First, let me promise that you haven’t done as much damage as you think. Nails like to bleed – A LOT. And the toes have TONS of nerve endings. They’re like fingertips and extremely sensitive. (Think of them like raptor claws from Jurassic Park) And that’s why your kitty reacts that way.

And while you’re positive your favorite feline hates you and needs to rush to the hospital, they’re fine. Keep styptic powder handy for those accidents. Styptic powder helps that bleeding clot. And it’s painless to apply (though it can get messy your first time). If you don’t have the powder, cornstarch works equally well.

NEVER use silver nitrate! While it WILL aid with clotting, it burns. Your cat won’t appreciate you coming near them with a silver nitrate stick. And they might avoid the clippers for a good time to come.

Cat Nail Clipper Care

Even the best cat nail clippers wear out over time. If you’re struggling to cut, see the clipper crushing rather than cutting, or hear vocal protests, you need to consider the possibility of problems.

Stainless steel blades need sharpening. If you have connections where someone can refresh that blade, you may not need to replace your cat nail clippers. (In the case of electronic clippers, it’s the sanding drum you replace)

However, if that isn’t possible, it’s time for a new set. On average, cat nail clippers last several years with proper care. That means cleaning out the claw dust, not “tossing” them in a drawer, and checking all of the screws and springs for wear and/or rust. 

Best Cat Nail Clippers

Once you find the best cat nail clippers for you and your cat, setting up a routine in your household becomes a cinch. You won’t have to sneak up on your cat and hold them down (this never works, by the way). Instead, you can make trimming your cat’s nails a positive experience. You’ll keep your cat’s nails a suitable length, ensuring their paws stay healthy and comfortable. (Not to mention you’ll prevent snags on your favorite blankets and clothes)

Best Electronic Cat Nail Clippers

Electronic, dremel, or pet pedicure cat nail clippers splash across commercials and internet sites as the best cat nail clippers for senior cats. These battery-operated devices come with different caps wrapped in varying sizes of sandpaper grit. You carefully shave down and shape your cat’s nails with a guard in place to prevent the dust from going into the air. There’s a learning curve to using these cat nail clippers, especially if you’ve never operated a dremel machine before.

And there’s the fact that these cat nail clippers are often terrifying for cats. They’re ALWAYS loud (regardless of advertising), and they produce vibrations against the foot as the grit’s friction on the nail goes to work. You’ll have your work cut out for you, desensitizing your cat to the process. However, your odds of going into the quick are fairly slim, which is a positive vote in their favor.

Hertzko provides another rechargeable electric cat nail clipper. You get three different guards over the grinding top, though, allowing you to find the size that works best for your cat’s nails. If you have a cat with exceptionally long nails, you can also remove the guard entirely (but don’t bend down too close – you want to protect your eyes from claw dust). The stone’s easy to clean and replace, and you get a cover to protect everything when it’s not in use.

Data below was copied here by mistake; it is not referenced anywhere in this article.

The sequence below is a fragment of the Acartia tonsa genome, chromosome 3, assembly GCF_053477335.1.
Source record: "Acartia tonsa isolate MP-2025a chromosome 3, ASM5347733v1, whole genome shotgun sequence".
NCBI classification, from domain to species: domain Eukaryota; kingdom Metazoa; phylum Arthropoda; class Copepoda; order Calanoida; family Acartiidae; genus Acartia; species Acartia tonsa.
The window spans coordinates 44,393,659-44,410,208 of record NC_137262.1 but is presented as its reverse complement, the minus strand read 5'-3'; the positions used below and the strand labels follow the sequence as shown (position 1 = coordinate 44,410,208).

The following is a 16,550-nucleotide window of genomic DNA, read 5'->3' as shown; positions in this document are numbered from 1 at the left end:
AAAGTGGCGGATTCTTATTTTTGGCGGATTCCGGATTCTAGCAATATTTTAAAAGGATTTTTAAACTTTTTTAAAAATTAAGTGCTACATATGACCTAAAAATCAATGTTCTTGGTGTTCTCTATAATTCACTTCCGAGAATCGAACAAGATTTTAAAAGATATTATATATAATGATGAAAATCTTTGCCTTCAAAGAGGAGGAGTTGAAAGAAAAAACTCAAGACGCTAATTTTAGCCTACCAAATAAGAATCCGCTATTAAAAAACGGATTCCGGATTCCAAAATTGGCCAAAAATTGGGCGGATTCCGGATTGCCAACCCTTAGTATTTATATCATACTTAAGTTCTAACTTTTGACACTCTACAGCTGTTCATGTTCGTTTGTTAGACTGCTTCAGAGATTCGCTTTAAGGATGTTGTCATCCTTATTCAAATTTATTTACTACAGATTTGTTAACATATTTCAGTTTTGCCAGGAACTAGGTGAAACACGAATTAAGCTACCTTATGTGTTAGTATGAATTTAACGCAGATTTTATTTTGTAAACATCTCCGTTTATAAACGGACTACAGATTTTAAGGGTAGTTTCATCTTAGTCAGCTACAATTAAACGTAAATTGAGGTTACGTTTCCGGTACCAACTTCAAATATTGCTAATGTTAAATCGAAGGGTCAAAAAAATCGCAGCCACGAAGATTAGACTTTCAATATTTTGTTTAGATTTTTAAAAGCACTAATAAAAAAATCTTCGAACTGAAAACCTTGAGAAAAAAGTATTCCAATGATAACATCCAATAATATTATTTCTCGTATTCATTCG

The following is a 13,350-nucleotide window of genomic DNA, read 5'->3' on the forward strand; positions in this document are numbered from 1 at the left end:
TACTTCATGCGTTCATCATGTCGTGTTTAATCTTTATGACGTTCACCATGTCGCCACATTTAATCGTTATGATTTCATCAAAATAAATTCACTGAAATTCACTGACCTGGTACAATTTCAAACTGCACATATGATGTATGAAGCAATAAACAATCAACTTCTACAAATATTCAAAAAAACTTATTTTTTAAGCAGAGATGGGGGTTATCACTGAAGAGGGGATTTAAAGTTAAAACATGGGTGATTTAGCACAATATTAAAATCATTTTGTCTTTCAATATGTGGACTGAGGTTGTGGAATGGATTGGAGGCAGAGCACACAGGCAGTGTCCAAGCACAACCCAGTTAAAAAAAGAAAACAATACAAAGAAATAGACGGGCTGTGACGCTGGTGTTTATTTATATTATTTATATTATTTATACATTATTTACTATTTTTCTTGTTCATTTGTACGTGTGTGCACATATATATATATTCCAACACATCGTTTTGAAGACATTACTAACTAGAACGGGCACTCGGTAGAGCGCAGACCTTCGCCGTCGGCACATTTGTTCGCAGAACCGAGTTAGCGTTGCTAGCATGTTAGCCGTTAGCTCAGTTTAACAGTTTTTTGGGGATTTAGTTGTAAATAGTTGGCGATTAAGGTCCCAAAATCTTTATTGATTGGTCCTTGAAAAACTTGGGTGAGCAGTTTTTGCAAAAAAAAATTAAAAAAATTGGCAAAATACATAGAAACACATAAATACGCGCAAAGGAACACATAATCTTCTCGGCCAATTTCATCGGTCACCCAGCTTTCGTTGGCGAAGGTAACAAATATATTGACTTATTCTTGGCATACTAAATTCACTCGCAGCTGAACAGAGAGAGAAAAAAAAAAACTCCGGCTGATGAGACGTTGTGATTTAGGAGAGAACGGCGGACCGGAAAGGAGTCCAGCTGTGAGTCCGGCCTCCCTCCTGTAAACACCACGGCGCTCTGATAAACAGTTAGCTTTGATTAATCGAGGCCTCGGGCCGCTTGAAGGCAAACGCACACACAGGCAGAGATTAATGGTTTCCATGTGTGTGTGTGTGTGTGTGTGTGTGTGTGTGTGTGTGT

Downsides? You only have one setting with this dremel. And the tip will wear down, eventually, so you’ll need to replace it.

The Good

The Bad

Professional groomers flock to the Oster name, and that holds for their electric cat nail clipper. Cord-free, you can use the clipper wherever you want. You can adjust the safety guard to suit your cat’s nail size, assuring you won’t go too deep when you start your shaping. The Grinder comes with a coarse stone, two coarse bands, and a fine band, giving you the freedom on how you want to work on your cat’s claws. And with two settings on the rotary motor, you can keep your kitty as comfortable as possible.

The downsides? Unfortunately, this grinder isn’t rechargeable. You’ll have to swap out batteries as they wear down. People also noted some of the nail dust escaping, so work on a towel and consider getting some safety goggles for yourself.

The Good

The Bad

Zerhunt’s electric cat nail clipper comes with a diamond bit grinder, setting it apart from other dremel-styles. You’ll never have to change out the tip, no matter how frequently you smooth down your cat’s claws. A protective cap keeps dust from entering the grinder while it’s charging with the USB cord, and an easy light-up indicator lets you know you’re good to go. The kit comes with four different openings for the grinder, but you’ll want to stick with the first one for cats. And you get a handy regular nail clipper and nail file, to boot!

So what are the downsides? You’re still working with a dremel-style, which means your cat needs to have a lot of patience with the trimming process. And while it’s supposed to be quiet, most people found it too loud for their cats. Not to mention it didn’t hold a charge very well. As for the clippers, skip them – they tend to fall apart when they work at all.

The Good

The Bad

Best Guillotine Cat Nail Clippers